Why Fall Is the Best Time for Planting

Garden centers have us tricked, and we help them trick us. After a long winter of reading magazines full of tantalizing plants and flowers, we itch for the first warm day. Nurseries make most of their annual income in the spring, which almost everyone considers to be the best time to plant a garden.

But it isn’t. Fall is the best time to garden, and it’s about time we realized this. Not only is cooler weather easier on new plants and tired bones, but planting in a spent garden with rain on the horizon also has advantages. Here’s more on why planting in fall can make spring gardens more robust than we might have imagined.

Cooler weather helps plants and people

I confess from the get-go that I’m an autumn junkie. I love the cool mornings followed by warm afternoons and a return to coolness in the evenings. I love the leaf colors, which are so much more profound than those of flowers. I love the insects rushing to gather pollen and nectar to overwinter or migrate. I love the smell of decay after a rain shower. I love the first frost hanging on every leaf and stem. But I really love autumn for the gardening energy it provides — I’m not sweating like a hog 30 minutes into planting or dividing, and the soil is very workable, so I can go for hours.

Plants love fall, too. Their leaves aren’t stressed by scorching sun, and cooler temps lessen the demand for water from the roots. I’m a firm believer that fall-dug plants are more robust than spring- or summer-dug plants.

Less watering means lower maintenance

If you plant in spring or summer, more often than not you have to dutifully keep up with watering during those first few weeks or months. Constant observation of your new darlings gets tedious as the heat ramps ups.

When planting in fall, I water the plants in their pots a few hours before digging so they can soak up what they need, then I stick them in the ground and leave until forever. Now, I’m talking perennials here. For shrubs and trees, it’s good to thoroughly water the soil in the new hole to get it nice and tight around the new roots you’ve teased out from the root ball, and a warm day in January might be perfect for watering if it’s been a dry winter. But I easily plant perennials into early November here in zone 5, in Nebraska (find your zone).

[related_post id=”3842″]

You can plant later

Let’s say you buy a tree at 50 percent off before the nursery closes for winter in mid-October. Ideally, you’d plant it right away, but really you’re fine waiting several weeks, so feel free to go watch some football. Again, I’m in zone 5, and we garden mavericks dig shrubs and trees into late November.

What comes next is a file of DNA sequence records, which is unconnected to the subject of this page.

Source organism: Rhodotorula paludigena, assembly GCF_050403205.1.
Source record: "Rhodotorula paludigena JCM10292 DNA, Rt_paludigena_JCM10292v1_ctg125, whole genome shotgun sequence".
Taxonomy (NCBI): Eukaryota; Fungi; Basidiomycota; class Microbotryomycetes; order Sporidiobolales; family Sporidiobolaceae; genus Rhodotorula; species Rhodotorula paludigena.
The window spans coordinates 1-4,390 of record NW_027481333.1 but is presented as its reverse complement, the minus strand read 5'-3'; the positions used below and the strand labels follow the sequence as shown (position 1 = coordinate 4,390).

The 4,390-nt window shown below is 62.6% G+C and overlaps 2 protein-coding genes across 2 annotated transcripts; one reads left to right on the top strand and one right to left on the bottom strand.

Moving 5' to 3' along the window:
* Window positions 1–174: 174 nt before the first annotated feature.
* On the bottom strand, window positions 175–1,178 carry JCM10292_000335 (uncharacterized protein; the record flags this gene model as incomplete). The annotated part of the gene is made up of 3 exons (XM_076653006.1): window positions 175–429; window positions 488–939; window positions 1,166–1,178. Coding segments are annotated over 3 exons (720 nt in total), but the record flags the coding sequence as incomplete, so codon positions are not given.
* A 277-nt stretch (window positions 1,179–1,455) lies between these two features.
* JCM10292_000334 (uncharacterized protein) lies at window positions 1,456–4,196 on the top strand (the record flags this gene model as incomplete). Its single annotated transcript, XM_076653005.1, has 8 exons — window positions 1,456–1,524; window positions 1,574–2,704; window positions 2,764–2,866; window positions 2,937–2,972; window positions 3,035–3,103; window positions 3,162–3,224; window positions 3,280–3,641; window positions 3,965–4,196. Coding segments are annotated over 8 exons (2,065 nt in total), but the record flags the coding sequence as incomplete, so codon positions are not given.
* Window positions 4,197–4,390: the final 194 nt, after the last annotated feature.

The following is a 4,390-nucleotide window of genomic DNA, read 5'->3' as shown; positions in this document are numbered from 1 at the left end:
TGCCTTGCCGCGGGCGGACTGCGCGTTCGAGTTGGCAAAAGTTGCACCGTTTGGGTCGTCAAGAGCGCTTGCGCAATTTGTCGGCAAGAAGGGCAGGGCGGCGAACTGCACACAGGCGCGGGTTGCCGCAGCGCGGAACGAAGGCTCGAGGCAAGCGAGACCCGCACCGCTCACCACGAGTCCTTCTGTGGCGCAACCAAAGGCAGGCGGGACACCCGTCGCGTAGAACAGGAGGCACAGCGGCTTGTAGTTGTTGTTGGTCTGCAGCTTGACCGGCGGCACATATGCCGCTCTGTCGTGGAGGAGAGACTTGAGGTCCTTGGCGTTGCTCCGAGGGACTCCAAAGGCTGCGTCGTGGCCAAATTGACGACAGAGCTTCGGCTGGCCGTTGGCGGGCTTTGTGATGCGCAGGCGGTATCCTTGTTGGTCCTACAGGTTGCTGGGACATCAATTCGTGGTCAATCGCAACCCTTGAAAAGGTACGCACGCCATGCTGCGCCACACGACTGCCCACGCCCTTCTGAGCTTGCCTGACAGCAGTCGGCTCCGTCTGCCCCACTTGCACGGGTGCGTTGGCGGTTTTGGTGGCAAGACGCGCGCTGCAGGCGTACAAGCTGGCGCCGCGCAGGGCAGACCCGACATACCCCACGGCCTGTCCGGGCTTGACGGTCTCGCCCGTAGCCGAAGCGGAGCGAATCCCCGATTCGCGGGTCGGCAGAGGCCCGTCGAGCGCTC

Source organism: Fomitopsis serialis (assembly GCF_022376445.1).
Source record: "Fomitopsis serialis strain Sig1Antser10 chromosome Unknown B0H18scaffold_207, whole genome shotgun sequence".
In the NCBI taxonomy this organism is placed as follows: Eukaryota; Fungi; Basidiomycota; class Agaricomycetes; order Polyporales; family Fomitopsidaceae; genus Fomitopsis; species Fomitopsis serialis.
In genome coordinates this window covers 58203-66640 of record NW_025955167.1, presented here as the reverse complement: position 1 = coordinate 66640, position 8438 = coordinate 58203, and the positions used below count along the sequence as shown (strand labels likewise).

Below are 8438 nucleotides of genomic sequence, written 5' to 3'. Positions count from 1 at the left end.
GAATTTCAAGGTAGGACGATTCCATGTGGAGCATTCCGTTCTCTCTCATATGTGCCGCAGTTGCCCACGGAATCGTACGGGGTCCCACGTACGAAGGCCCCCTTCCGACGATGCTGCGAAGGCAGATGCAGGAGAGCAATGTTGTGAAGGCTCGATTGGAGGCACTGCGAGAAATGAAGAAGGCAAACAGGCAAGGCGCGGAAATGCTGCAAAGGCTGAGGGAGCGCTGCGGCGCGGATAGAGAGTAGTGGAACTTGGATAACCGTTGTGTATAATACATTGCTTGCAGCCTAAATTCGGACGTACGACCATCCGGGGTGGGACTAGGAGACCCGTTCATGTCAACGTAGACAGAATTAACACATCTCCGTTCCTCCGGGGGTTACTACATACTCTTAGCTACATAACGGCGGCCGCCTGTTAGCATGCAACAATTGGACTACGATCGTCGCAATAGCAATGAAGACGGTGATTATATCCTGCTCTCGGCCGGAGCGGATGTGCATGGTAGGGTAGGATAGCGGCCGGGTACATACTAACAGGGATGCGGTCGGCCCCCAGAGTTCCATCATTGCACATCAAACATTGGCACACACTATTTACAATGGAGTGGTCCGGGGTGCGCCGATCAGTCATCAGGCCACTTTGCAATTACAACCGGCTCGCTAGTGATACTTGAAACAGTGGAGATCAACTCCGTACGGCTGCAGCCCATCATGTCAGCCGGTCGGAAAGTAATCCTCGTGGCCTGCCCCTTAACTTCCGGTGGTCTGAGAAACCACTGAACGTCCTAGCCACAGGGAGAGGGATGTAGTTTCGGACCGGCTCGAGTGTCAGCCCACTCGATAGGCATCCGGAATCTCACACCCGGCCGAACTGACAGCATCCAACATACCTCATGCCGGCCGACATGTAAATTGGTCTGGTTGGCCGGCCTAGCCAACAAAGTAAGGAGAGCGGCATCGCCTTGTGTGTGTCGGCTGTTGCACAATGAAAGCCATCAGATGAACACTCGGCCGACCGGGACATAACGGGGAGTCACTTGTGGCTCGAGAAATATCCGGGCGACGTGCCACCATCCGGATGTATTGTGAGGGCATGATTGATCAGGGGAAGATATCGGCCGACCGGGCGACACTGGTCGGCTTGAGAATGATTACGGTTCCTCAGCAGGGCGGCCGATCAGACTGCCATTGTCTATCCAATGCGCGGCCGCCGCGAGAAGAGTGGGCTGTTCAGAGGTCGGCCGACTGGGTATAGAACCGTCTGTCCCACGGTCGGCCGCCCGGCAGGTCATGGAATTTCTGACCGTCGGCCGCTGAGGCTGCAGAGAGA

In fact, it might be easier on the trees once their leaves are gone. There’s less pressure to devote resources to keeping them alive, and all of their effort is dedicated to growing roots. That’s the benefit of fall digging for all plants: You’re helping them concentrate on roots, so when they come back in spring, they’re ready to put on more top growth in the form of lovely foliage and stunning blooms. If you plant in spring or summer, you have to wait an entire year to see those results.

Smaller sizes make for better plants

This is a bit of a generalization, but overall you might as well save money and buy smaller plants — 3-inch pots and plugs, trees in gallon containers etc. With a smaller root zone that, hopefully, isn’t spun round and round the root ball, you’ll get a plant that will suffer less from transplant shock and become established as fast as, or faster than, a larger specimen.

I love the small pots pictured here. It’s easier to tease out the roots so they make contact with the new soil in my garden, and they’re easier to haul around. After a few hard freezes, make sure you have a few inches of mulch tucked in around your plants to prevent frost heaving (if you live in an area where the ground freezes).

It’s easier to see where you need to add plants

Of course, you should leave your plants up for winter to help the garden insulate itself, capture moisture and protect overwintering pollinators, but it also will help you see where the gaps between plants are. Maybe a grass is needed in an open spot, or you realize you want some spring blooms to pop in one bed. Now’s the time to make those changes while the mosquitoes and leaves are gone. You can actually see the ground and get to it through the skeletons of the year’s growth.

How long into fall that you can plant obviously varies by location: In the northern regions or at higher elevations, you’ll want to be digging in August and September, whereas toward the coasts and the southern regions you might be able to go into December (Christmas presents!). Over the years I’ve come to do most of my planting and dividing in fall, so that when spring comes, all I have to do is go outside and enjoy the fruits of my autumn labor. The plants will thank you with more robust root systems and hopefully a show worth savoring from the nearest garden bench.

Houzz Related Links:

Let the home style tips come to you.